Hits from the '80s 

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In the new the era of fake news it should go without saying that there are "studies" to prove almost any theory and more than enough bullshit media experts out there to quantify them. Case in point, FYE.com (an online shopping source?) recently released a study claiming "millennials don't appreciate classic movies." The study, which apparently polled 1,000 millennials and 1,000 50-plus-year-olds, was quickly picked up by the New York Post (kind of a trashy rag), put on the iInternet, and suddenly... it's news.

According to the statistic experts at FYE, the three classics most commonly shared by the millennials and the 50-plusers are Forrest Gump, Back to the Future, and The Godfather, but only 55 per cent of those thousand millennials had seen The Godfather (while 81 per cent have seen The Lion King). What does this all mean? Nothing.

The survey is flawed because we always consider the art of our times to be classic. This is why I like Mötley Crüe and my buddy Scotty (who is just that much older) swears by KISS. Certainly, KISS is a much better band and far more deserving of classic status, but when I was riding my BMX to the gas station to buy some cream soda and ketchup chips and hopefully run into the Grade 5 chicks, Crüe blaring on the Walkman was where it was at. So to me, that's classic.

And the same goes with movies, even I prefer Clueless to Casablanca simply because I'm not 97 years old. So since there doesn't seem to be much good coming to the theatres this week, let's list a few lesser-known '80s classics, for all those millennials out there looking to go beyond Back to the Future, Goonies and Top Gun.

The Lost Boys – 1987

Believe it or not, there was a time when vampire stories were all lame re-imaginings of Victorian-era Dracula stuff with frilly collars and coffins in the castle basement. The Lost Boys changed everything. This film brought vampires into the youthful future with a slick concept and a bang-up cast including Kiefer Sutherland, Jason Patric and Corey Feldman. This film and Near Dark, which was released the same year, are the reason my generation thinks Twilight is a heap of crap.

Fast Times at Ridgemont High — 1982

Social media likely makes high school 567 times more complicated these days, but I bet the take-home message is still very similar to when this SoCal summer-in-the-life flick was released. Directed by Amy Heckerling (Clueless) and written by Cameron Crowe (Almost Famous), this one captures all the heartache and joy of finding your place in the world, one pool party at a time. Phoebe Cates shines (she also ruled in Gremlins) and Jennifer Jason Leigh does too, but the take-home legend on this one is Sean Penn as Jeff Spicoli, the high-water mark of surfer/slacker/dude stereotypes and one of the best characters of the decade.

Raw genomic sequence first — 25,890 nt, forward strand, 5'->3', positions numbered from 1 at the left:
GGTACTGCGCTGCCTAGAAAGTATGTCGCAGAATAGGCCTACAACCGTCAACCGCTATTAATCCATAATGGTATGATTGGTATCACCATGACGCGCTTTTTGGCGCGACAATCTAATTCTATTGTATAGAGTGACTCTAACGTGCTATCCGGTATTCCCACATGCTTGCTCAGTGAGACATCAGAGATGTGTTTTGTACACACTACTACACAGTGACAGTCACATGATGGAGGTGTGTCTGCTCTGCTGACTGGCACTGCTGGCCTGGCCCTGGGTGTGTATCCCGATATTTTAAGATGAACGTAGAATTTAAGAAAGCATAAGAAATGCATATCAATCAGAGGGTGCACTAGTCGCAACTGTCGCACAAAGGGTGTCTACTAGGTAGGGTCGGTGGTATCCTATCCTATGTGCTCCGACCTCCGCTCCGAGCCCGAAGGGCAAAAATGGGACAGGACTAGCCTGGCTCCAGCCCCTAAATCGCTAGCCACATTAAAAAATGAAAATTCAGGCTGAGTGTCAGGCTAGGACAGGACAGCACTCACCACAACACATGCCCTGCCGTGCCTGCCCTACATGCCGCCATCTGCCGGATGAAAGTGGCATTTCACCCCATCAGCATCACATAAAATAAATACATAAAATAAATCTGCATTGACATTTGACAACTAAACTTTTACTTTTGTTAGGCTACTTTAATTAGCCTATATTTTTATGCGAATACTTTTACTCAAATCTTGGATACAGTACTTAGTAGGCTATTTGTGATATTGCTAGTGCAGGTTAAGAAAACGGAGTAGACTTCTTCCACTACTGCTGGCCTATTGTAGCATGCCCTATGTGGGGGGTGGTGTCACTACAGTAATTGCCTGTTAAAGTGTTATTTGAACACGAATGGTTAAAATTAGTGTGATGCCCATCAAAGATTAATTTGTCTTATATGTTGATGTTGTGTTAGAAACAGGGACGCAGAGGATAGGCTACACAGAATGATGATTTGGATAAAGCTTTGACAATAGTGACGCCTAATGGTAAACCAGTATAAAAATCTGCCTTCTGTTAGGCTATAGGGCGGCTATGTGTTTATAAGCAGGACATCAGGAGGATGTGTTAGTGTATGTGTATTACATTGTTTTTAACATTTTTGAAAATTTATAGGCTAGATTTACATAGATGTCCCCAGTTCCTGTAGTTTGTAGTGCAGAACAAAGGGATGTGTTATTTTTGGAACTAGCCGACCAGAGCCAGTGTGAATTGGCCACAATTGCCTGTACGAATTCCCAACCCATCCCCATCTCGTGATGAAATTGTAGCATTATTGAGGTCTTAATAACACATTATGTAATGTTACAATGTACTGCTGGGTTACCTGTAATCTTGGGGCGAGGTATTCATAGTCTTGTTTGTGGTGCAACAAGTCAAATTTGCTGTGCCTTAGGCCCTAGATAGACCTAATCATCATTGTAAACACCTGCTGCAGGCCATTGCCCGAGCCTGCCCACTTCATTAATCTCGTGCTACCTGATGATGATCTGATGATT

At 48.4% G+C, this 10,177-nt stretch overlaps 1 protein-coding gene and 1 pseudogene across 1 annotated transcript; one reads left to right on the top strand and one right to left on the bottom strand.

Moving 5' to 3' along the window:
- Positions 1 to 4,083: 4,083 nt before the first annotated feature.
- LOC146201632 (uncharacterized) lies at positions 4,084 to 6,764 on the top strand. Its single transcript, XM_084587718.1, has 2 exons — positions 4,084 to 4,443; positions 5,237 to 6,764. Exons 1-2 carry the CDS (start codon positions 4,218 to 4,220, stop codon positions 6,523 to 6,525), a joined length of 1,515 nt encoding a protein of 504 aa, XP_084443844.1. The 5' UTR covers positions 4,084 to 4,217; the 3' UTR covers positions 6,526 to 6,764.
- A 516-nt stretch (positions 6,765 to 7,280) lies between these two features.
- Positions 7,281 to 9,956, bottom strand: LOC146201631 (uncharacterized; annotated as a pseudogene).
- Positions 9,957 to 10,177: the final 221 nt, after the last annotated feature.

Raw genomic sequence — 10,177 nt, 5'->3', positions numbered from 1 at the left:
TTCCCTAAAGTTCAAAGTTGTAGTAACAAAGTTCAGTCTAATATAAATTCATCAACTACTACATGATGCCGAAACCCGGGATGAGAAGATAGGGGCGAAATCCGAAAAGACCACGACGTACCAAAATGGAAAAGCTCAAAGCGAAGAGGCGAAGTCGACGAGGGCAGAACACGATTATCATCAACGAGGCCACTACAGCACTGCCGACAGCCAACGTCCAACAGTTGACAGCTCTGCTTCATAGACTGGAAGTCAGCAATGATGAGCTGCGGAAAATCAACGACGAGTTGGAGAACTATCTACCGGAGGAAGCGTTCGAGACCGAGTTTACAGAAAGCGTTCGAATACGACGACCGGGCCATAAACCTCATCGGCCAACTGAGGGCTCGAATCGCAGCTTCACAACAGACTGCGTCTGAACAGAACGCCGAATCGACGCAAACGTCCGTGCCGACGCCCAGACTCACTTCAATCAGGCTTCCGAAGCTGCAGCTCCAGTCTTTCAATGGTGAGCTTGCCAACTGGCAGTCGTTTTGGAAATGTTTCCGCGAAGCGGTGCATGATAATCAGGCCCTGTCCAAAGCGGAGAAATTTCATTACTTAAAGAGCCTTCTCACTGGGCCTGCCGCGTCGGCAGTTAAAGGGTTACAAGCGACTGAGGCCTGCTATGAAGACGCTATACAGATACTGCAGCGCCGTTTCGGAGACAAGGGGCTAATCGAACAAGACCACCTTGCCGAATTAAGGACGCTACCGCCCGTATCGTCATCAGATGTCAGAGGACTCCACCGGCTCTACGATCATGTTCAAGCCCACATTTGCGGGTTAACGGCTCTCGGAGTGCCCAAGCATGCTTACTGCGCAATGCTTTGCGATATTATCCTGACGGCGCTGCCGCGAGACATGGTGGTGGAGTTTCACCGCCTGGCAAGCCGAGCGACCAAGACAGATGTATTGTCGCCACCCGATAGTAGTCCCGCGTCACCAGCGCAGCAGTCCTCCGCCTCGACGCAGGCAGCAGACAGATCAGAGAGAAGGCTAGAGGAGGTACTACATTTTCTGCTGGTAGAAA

Footloose – 1984

Dancing is mainstream TV these days (musical theatre is even considered cool) so this is a great example of how the times have changed. Kevin Bacon blows into some redneck farming town that has banned fun and uses his punch-dancing to change the world and get the girl. Chris Penn also rules as the cowboy with two left feet and a giant heart. Taken alongside other '80s classics like Flashdance and Dirty Dancing, Footloose helped set the footwork for the dance-crazed future we live in today.

Beverly Hills Cop – 1984

This was an important movie because it created the Buddy-Cop genre, propelled Eddie Murphy to superstardom, and was one of the first times a film starring a black actor rule ruled the box office (Cop was the highest grossing film of 1984, beating out Indiana Jones and the Temple of Doom and The Karate Kid.) Murphy's smart, hip and wise-ass Detective Axel Foley is a regular dude navigating a rich man's world and this one will resonate with audiences today as well as it did in the '80s. In future films Murphy used his success to help introduce audiences to other black actors including Sam Jackson (Coming to America), Halle Berry (Boomerang) and Chris Rock (Beverly Hills Cop 2).

Urban warfare, BMX, and Christian Slater... more to come next week.



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